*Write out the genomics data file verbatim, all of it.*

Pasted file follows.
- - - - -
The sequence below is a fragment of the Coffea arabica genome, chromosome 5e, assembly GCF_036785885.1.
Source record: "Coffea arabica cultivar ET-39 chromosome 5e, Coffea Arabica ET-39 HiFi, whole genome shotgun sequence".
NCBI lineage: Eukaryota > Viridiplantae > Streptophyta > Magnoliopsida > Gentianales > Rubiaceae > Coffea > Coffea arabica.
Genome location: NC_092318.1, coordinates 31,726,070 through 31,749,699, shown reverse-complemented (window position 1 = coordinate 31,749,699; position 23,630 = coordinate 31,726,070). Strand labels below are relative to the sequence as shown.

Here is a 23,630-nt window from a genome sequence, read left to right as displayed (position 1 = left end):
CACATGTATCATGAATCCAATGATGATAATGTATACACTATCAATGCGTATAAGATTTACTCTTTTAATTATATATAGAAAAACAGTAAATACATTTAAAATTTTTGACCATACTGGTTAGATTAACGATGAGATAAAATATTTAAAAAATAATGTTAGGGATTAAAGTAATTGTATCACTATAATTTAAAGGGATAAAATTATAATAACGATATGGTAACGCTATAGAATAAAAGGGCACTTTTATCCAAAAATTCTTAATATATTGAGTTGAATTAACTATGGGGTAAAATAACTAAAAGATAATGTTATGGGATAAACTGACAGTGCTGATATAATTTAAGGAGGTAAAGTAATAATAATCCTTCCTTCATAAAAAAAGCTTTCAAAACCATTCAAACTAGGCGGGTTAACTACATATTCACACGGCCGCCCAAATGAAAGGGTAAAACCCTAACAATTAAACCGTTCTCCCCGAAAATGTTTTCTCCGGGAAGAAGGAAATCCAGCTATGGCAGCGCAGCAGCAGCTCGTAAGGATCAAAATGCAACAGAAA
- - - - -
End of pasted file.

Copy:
The sequence below is a fragment of the Coffea arabica genome, chromosome 5e, assembly GCF_036785885.1.
Source record: "Coffea arabica cultivar ET-39 chromosome 5e, Coffea Arabica ET-39 HiFi, whole genome shotgun sequence".
NCBI lineage: Eukaryota > Viridiplantae > Streptophyta > Magnoliopsida > Gentianales > Rubiaceae > Coffea > Coffea arabica.
Genome location: NC_092318.1, coordinates 31,726,070 through 31,749,699, shown reverse-complemented (window position 1 = coordinate 31,749,699; position 23,630 = coordinate 31,726,070). Strand labels below are relative to the sequence as shown.

Here is a 23,630-nt window from a genome sequence, read left to right as displayed (position 1 = left end):
CACATGTATCATGAATCCAATGATGATAATGTATACACTATCAATGCGTATAAGATTTACTCTTTTAATTATATATAGAAAAACAGTAAATACATTTAAAATTTTTGACCATACTGGTTAGATTAACGATGAGATAAAATATTTAAAAAATAATGTTAGGGATTAAAGTAATTGTATCACTATAATTTAAAGGGATAAAATTATAATAACGATATGGTAACGCTATAGAATAAAAGGGCACTTTTATCCAAAAATTCTTAATATATTGAGTTGAATTAACTATGGGGTAAAATAACTAAAAGATAATGTTATGGGATAAACTGACAGTGCTGATATAATTTAAGGAGGTAAAGTAATAATAATCCTTCCTTCATAAAAAAAGCTTTCAAAACCATTCAAACTAGGCGGGTTAACTACATATTCACACGGCCGCCCAAATGAAAGGGTAAAACCCTAACAATTAAACCGTTCTCCCCGAAAATGTTTTCTCCGGGAAGAAGGAAATCCAGCTATGGCAGCGCAGCAGCAGCTCGTAAGGATCAAAATGCAACAGAAA